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Enviroscan Ukrainian Institute of Speleology and Karstology

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Speleology in Kazakhstan

Shakalov on 04 Jul, 2018
Hello everyone!   I pleased to invite you to the official site of Central Asian Karstic-Speleological commission ("Kaspeko")   There, we regularly publish reports about our expeditions, articles and reports on speleotopics, lecture course for instructors, photos etc. ...

New publications on hypogene speleogenesis

Klimchouk on 26 Mar, 2012
Dear Colleagues, This is to draw your attention to several recent publications added to KarstBase, relevant to hypogenic karst/speleogenesis: Corrosion of limestone tablets in sulfidic ground-water: measurements and speleogenetic implications Galdenzi,

The deepest terrestrial animal

Klimchouk on 23 Feb, 2012
A recent publication of Spanish researchers describes the biology of Krubera Cave, including the deepest terrestrial animal ever found: Jordana, Rafael; Baquero, Enrique; Reboleira, Sofía and Sendra, Alberto. ...

Caves - landscapes without light

akop on 05 Feb, 2012
Exhibition dedicated to caves is taking place in the Vienna Natural History Museum   The exhibition at the Natural History Museum presents the surprising variety of caves and cave formations such as stalactites and various crystals. ...

Did you know?

That underground divide is subsurface watershed between two catchment areas in karst; often with incongruent with the surface topography of the area [20]. synonyms: (french.) ligne de partage des eaux souterraines, limit souterrainne; (german.) unterirdische waberscheide; (greek.) ypoghios ythroketis; (italian.) spartiacque sotterraneo; (russian.) vodorazdel podzemnyh vod; (spanish.) divisoria subterranea; (turkish.) yeraltisu bolumu; (yugoslavian.) podzemna razvodnica, podzemna vododelnica. see also subsurface divide.?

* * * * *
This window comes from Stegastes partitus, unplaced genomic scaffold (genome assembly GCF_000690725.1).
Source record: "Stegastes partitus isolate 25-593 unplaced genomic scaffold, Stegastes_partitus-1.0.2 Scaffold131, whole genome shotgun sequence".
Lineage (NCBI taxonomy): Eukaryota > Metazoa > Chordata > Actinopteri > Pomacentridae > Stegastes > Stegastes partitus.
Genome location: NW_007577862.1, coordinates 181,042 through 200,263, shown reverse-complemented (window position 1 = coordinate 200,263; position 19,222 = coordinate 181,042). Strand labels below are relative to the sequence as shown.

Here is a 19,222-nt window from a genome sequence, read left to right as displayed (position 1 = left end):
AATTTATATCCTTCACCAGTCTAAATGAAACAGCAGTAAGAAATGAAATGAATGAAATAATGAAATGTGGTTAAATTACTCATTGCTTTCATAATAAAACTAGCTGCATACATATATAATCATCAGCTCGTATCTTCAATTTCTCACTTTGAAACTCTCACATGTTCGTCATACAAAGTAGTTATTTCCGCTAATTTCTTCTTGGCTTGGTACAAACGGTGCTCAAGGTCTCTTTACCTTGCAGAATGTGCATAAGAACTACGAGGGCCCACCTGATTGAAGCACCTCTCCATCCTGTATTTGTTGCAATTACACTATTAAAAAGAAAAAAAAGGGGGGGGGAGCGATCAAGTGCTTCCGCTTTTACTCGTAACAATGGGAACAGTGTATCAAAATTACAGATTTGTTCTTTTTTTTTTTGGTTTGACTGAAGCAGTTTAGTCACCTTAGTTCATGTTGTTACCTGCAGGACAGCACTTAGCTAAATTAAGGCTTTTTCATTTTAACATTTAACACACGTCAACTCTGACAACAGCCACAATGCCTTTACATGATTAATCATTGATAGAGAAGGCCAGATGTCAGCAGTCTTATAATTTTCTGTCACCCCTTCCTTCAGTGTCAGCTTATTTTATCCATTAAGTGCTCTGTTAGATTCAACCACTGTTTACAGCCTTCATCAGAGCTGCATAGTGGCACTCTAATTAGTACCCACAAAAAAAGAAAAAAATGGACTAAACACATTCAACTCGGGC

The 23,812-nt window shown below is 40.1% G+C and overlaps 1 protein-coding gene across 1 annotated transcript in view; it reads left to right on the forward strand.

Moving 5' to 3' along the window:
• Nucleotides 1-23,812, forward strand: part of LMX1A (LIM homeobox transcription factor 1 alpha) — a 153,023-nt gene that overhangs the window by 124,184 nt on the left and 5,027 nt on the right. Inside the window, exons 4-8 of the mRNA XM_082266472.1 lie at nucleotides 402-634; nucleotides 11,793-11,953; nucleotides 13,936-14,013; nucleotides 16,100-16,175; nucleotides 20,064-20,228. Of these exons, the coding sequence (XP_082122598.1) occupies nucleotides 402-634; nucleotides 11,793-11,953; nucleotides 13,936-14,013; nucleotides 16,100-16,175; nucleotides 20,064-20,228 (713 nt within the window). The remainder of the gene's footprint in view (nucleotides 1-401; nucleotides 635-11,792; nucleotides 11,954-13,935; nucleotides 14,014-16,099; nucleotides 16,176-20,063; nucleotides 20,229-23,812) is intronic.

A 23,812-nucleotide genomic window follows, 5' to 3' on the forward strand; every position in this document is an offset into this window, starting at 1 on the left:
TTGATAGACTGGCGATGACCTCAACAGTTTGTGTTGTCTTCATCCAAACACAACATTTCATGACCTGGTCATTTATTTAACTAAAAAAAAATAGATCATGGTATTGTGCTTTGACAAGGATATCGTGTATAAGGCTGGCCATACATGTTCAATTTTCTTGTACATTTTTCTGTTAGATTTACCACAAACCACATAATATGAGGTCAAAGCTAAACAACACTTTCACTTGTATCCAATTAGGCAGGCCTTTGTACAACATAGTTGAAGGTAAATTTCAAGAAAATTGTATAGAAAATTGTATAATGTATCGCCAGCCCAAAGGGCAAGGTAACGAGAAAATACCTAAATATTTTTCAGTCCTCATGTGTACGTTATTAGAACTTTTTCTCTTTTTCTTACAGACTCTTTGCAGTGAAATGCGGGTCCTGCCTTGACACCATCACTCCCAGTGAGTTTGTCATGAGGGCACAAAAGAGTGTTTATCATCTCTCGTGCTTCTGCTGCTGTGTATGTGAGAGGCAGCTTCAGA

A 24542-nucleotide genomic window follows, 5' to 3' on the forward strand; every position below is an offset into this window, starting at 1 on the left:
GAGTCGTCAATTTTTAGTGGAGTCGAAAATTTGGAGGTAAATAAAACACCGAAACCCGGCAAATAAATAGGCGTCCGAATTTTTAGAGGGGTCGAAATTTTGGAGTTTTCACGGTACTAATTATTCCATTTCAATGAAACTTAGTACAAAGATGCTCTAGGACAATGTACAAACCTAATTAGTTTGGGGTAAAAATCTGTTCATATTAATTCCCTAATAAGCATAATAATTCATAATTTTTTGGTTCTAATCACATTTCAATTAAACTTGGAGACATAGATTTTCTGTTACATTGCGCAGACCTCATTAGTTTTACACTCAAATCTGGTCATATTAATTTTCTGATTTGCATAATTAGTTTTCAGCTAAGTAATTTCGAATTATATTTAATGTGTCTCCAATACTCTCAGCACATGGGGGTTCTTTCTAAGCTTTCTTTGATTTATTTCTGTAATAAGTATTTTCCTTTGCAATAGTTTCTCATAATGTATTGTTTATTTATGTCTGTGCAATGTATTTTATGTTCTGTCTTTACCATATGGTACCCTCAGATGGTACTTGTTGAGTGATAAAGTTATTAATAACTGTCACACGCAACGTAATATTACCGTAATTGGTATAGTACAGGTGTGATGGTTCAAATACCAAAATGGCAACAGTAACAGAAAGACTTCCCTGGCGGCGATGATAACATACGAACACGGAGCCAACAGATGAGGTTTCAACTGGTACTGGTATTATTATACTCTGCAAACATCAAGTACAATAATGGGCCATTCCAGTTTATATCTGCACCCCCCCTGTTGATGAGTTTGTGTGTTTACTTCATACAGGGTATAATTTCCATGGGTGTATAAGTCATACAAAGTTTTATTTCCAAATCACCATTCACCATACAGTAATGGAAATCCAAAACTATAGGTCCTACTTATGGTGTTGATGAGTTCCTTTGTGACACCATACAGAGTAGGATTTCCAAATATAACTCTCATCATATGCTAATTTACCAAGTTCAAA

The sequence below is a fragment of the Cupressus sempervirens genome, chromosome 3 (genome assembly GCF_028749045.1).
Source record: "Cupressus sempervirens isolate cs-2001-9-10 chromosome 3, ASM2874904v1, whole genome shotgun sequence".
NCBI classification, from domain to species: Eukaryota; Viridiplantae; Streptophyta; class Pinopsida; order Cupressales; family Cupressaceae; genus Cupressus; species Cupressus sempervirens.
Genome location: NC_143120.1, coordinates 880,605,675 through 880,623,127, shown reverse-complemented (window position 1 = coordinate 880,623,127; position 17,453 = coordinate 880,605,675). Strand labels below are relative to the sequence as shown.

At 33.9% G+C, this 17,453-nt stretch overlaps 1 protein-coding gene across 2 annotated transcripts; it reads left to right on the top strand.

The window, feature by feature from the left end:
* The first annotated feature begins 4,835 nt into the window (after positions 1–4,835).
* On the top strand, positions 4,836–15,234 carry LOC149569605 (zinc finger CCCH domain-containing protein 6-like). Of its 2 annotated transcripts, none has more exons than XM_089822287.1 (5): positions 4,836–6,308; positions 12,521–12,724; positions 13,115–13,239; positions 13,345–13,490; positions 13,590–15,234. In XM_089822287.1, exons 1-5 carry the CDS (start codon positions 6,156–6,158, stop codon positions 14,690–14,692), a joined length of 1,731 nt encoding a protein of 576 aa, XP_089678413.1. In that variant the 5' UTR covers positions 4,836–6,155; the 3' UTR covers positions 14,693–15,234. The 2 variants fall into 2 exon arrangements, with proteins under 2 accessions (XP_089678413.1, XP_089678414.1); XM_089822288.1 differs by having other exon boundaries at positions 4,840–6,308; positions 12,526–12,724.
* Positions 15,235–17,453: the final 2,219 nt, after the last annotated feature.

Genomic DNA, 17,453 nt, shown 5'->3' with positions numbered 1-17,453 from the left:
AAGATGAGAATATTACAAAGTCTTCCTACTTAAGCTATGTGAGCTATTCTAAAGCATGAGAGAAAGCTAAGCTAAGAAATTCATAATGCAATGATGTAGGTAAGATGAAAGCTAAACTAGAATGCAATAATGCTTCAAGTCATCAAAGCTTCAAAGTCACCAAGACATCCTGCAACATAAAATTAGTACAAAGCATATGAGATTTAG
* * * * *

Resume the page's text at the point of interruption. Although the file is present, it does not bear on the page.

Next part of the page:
Checkout all 2699 terms in the KarstBase Glossary of Karst and Cave Terms

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Browse Speleogenesis Issues:

KarstBase a bibliography database in karst and cave science.

Featured articles from Cave & Karst Science Journals
Chemistry and Karst, White, William B.
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Featured articles from other Geoscience Journals
Karst environment, Culver D.C.
Mushroom Speleothems: Stromatolites That Formed in the Absence of Phototrophs, Bontognali, Tomaso R.R.; D’Angeli Ilenia M.; Tisato, Nicola; Vasconcelos, Crisogono; Bernasconi, Stefano M.; Gonzales, Esteban R. G.; De Waele, Jo
Calculating flux to predict future cave radon concentrations, Rowberry, Matt; Marti, Xavi; Frontera, Carlos; Van De Wiel, Marco; Briestensky, Milos
Microbial mediation of complex subterranean mineral structures, Tirato, Nicola; Torriano, Stefano F.F;, Monteux, Sylvain; Sauro, Francesco; De Waele, Jo; Lavagna, Maria Luisa; D’Angeli, Ilenia Maria; Chailloux, Daniel; Renda, Michel; Eglinton, Timothy I.; Bontognali, Tomaso Renzo Rezio
Evidence of a plate-wide tectonic pressure pulse provided by extensometric monitoring in the Balkan Mountains (Bulgaria), Briestensky, Milos; Rowberry, Matt; Stemberk, Josef; Stefanov, Petar; Vozar, Jozef; Sebela, Stanka; Petro, Lubomir; Bella, Pavel; Gaal, Ludovit; Ormukov, Cholponbek;
See all featured articles from other geoscience journals

The Holocene, 2004, Vol 14, Issue 0, p. 7-19
A Late-glacial and Holocene record of climatic change from a Swiss peat humification profile
Colorimetric measurements of alkaline extracts from two Swiss peat cores have provided a complete 14500-year-long record of peat humification, a proxy of effective precipitation. Peat from the cold Younger Dryas (11050-9550 cal. bc) was well preserved despite low levels of precipitation. A particularly dry period, peaking at c. 7100 cal. bc, is indicated by well-decomposed peat. Peat from c. 6750-4250 cal. bc shows a low degree of decomposition, indicating a wet bog surface despite relatively warm temperatures and therefore indicating high levels of precipitation. A sharp transition to higher levels of decomposition c. 4450-3750 cal. bc indicates a major transition to a drier bog surface. Subsequently, peat humification generally decreases towards the end of the deeper profile (c. cal. ad 1050), indicating a gradual return to wetter conditions. This gradual decrease is punctuated by periods of particularly low humification which appear to be due to shifts to higher levels of effective precipitation from c. 2500 to 1350 cal. bc, c. 1050 to 550 cal. bc, centered around 150 cal. bc, and from c. cal. ad 550 onwards. Anthropogenic influences appear to have affected peat humification at the site at least since the Middle Ages. This study indicates that humification in colder regions/time periods could be more affected by temperature than precipitation and vice versa